Horse Tack Review

Submit your reviews! We will be giving away a pair of the HandsOn Grooming Gloves for the best review posted from now until November 31st. Please read the November 1, 2016 newsletter for additional information on how to enter.

NCHA crowns 11 new World Champions

National Cutting Horse Association

As the curtain dropped on the 2004 Chevy Trucks/NCHA World Championship Finals, in Amarillo, Texas, 11 new riders were crowned World Champions.

Chubby Turner, Weatherford, TX, had waited 40 years for his dream of being a World Champion to come true. Riding Flickacat, owned by Dave and Georgia Husby, Turner traveled more than 35,000 miles to claim his title.

“I’ve waited to win this since I was 17,” said Turner. “I got my first shot when I was 21, but things didn’t fit right. One year I was pretty close and my horse died. It’s been one thing after another, but this year I just hammered it.”

At the start of the World Finals, the Weatherford, TX duo had more than $75,000 in earnings—more than $40,000 more than the second place horse. Even with the substantial lead, Turner kept the competition strong at Amarillo. He won the first and third go-rounds and was second in for the Finals average.

“I love this part of the game,” said Turner of the World Championships. “More so maybe than aged events. I’ve been fortunate enough to win a couple of major aged events, but it doesn’t mean near as much as this.”

Joe Howard Williamson, Archer City, TX, started the Finals competition more than $10,000 behind the leader, six time World Champion, Mary Jo Milner of Southlake, TX. Through five rounds competition Williamson overcame that lead to become the 2004 World Champion.

“I didn’t come here to beat Mary Jo,” said Williamson. “I came here to win the Finals. That’s one thing I’ve wanted to do before I quit hauling. I’ve won the World, but I’d never even won a go-round at the Finals.”

Williamson, the 1999 Non-Pro World Champion, accomplished just that, winning three go-rounds and tying for second in the third round. He also finished first in the non-working Finals. The $26,847 that he earned during the week was enough to overcome Milner for the title. Williamson finished 2004 with $108,596 compared with Milner’s $101,463. This is the first time two contestants have earned more than $100,000 in the same year.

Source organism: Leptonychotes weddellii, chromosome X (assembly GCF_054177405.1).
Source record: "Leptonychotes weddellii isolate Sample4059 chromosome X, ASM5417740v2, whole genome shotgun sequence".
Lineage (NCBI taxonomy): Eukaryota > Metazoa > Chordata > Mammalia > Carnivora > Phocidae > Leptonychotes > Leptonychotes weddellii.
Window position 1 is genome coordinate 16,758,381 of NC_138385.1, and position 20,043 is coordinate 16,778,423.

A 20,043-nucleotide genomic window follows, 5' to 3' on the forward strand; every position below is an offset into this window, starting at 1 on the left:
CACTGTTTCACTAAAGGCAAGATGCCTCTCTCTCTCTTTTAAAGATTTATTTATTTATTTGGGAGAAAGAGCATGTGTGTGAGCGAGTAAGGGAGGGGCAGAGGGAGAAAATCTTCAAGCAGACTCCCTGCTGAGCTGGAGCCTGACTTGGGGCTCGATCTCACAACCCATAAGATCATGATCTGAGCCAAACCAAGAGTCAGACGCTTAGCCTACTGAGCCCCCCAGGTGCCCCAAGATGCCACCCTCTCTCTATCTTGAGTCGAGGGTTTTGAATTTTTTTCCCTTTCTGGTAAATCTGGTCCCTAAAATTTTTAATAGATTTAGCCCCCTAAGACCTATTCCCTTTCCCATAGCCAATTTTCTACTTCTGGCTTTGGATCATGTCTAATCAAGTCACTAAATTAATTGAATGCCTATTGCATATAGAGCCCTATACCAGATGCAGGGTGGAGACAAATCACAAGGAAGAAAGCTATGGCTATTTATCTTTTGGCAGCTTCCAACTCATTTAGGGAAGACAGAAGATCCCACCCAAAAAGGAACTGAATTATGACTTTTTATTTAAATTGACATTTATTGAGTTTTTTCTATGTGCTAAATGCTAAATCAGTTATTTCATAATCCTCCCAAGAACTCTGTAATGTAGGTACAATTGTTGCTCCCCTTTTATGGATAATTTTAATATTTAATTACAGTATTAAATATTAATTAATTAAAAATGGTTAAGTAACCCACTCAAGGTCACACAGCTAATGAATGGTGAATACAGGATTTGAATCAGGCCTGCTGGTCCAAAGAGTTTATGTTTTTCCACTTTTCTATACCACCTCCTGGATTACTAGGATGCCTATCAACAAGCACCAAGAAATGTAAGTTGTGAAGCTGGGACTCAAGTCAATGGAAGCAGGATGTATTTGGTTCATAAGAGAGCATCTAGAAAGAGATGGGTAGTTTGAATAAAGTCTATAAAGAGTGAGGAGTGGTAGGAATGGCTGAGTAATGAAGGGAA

A total of 542 cutters and their families poured into Amarillo, Texas for the event. They arrived from 37 states and Canada. Participants qualified for the World Finals by competing in weekend shows across the United States and Canada during 2004. The top 50 competitors in each of the 11 NCHA-approved classes were invited to participate in “Superbowl of Cutting” event.

$20,000 Non-Professional

In the $20,000 Non-Professional division, Katie Costello, of Exeter, CA held onto her lead to become the World Champion.

“My help told me to be smooth and clean since the cows were a little tough,” said Costello of her strategy for the Finals. “The cows were really good. They let my horse show his expression and play around in the middle. That’s what he likes to do. The more people cheered, the more he got into it. I think he likes excitement.”

Costello, 20, was riding Travalena Times, a 14-year-old gelding she shares with her father, trainer David Costello. Costello is currently a sophomore at Cuesta College in Paso Robles, CA.

$50,000 Amateur division

Nancy Graham, Lady Lake, FL, started the finals ranked in the number one position but had to show well in order to maintain the leader position. She marked 212.5 points in the first round with a score of 221 points, placed second in the second round, and the final round marking 224 points.

“It was very exciting and very close,” said Graham, whose challenger was Barbi Madgewick,Castaic, CA. “I’ve been a nervous wreck all day long. Barbi has a great horse and she’s a great rider. She’s been doing good all week, and I just barely made the finals.” When the final tally was complete, Graham had held her edge by $425 over Madgewick.

$10,000 Amateur

Raley-Mae Radomske, 14, Ellensburg, WA, came to Amarillo ranked first in the $10,000 Amateur division, $1,000 ahead of the second place rider. She marked 220 points to win the first go-round but lost a cow in the second round and did not advance to the finals.